IAVI REPORT – VOL. 20, NO. 4, 2016
As the mother of a four-year old, I have plenty of occasions to talk about germs and viruses. Let’s be honest, I enjoy it. Add to that the number of times my daughter hears me talking about my work and it isn’t too difficult to understand why she’s been using the word antibody since she was two.
We’ve reported extensively on antibodies over the past few years as they have come to revolutionize efforts to prevent or treat HIV infection. And progress on this front continues. In this issue we report on the major findings presented at the HIV Research for Prevention (HIVR4P) conference held in October. At this meeting, as in many of recent memory, antibodies were a prominent theme. From the trials testing the ability of directly administered broadly neutralizing antibodies to prevent HIV infection to the latest efforts to engineer a series of vaccine immunogens that could induce these powerful proteins, antibodies are fueling scientific developments in many areas. Now the search for a functional cure can be added to the list. Just prior to the opening of HIVR4P, researchers from Emory University and the US National Institute of Allergy and Infectious Diseases, including esteemed head Anthony Fauci, reported that a small group of monkeys were put in sustained remission for a period of almost two years following receipt of an antibody and standard antiretroviral therapy. This result, though not yet fully understood, raises hopes that a similar response might be seen in humans with an already licensed antibody. Trials are now underway.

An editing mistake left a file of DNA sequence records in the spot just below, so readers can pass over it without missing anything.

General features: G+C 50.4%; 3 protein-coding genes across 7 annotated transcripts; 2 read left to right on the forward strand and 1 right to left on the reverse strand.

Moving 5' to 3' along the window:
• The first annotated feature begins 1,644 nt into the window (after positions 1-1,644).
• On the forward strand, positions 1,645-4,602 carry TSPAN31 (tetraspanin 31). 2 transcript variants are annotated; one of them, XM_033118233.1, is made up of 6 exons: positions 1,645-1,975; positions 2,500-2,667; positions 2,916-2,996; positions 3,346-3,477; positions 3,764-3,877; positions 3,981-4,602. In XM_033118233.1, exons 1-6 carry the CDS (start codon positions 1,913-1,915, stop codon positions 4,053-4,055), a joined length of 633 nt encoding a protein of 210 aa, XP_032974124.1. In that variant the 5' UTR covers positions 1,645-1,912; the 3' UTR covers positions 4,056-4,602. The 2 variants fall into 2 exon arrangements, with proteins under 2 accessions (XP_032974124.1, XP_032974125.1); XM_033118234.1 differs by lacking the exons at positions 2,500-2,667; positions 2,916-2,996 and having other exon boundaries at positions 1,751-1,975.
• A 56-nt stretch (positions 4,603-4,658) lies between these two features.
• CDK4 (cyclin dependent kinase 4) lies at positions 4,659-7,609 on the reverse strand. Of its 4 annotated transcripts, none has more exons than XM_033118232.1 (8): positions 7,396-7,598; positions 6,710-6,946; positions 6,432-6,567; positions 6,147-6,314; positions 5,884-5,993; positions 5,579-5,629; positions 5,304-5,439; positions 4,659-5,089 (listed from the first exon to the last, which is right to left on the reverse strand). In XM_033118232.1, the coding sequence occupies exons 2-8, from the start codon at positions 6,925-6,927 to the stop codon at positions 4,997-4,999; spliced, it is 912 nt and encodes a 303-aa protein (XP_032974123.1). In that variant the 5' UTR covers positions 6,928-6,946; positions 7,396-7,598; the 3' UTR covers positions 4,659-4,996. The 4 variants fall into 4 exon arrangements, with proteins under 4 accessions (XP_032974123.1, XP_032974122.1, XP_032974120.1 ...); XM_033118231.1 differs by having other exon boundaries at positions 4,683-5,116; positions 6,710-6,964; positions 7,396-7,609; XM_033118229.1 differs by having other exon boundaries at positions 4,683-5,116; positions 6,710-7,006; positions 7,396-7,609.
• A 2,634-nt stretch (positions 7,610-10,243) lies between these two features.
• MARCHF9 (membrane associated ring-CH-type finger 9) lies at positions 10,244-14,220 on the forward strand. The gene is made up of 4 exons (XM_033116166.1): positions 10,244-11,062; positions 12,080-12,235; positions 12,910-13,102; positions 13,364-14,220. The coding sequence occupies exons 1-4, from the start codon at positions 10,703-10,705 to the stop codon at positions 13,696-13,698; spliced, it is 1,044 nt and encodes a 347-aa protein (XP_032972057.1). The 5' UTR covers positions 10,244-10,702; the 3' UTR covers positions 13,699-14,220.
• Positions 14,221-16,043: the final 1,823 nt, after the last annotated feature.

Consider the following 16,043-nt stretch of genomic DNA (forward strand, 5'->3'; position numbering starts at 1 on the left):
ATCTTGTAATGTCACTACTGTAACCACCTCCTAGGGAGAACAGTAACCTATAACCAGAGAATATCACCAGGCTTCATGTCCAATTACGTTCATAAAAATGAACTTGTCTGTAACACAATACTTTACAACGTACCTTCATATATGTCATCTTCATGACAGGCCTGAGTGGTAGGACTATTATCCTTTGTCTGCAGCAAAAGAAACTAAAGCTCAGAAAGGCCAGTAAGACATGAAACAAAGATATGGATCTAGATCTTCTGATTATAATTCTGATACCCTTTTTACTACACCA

Progress in preventing the spread of HIV or in alleviating the burden of daily HIV therapy can’t come soon enough. Emilio Emini, director of the HIV program at the Bill & Melinda Gates Foundation, warns that the AIDS response is at a particular crucial juncture—particularly in sub-Saharan Africa where there is a large population of young people about to enter the age range when their susceptibility to contracting HIV is the highest. Emini and I spoke recently about this situation and how it provides the lens through which the Gates Foundation, the world’s largest charitable foundation, views all of its funding decisions.
It is within these vulnerable populations that the Centre for the AIDS Programme of Research in South Africa (CAPRISA) is striving to halt the epidemic through a variety of options. In this issue we also profile their impressive commitment to turning the tide against HIV and tuberculosis.
Taken together, the articles in this issue showcase the steadfast commitment of some of the field’s leading funders, scientists, and community research centers to seeing an eventual end of AIDS. We hope it fills you with hope and a renewed sense of optimism too. Happy holidays and best wishes for the new year.
—Kristen Jill Kresge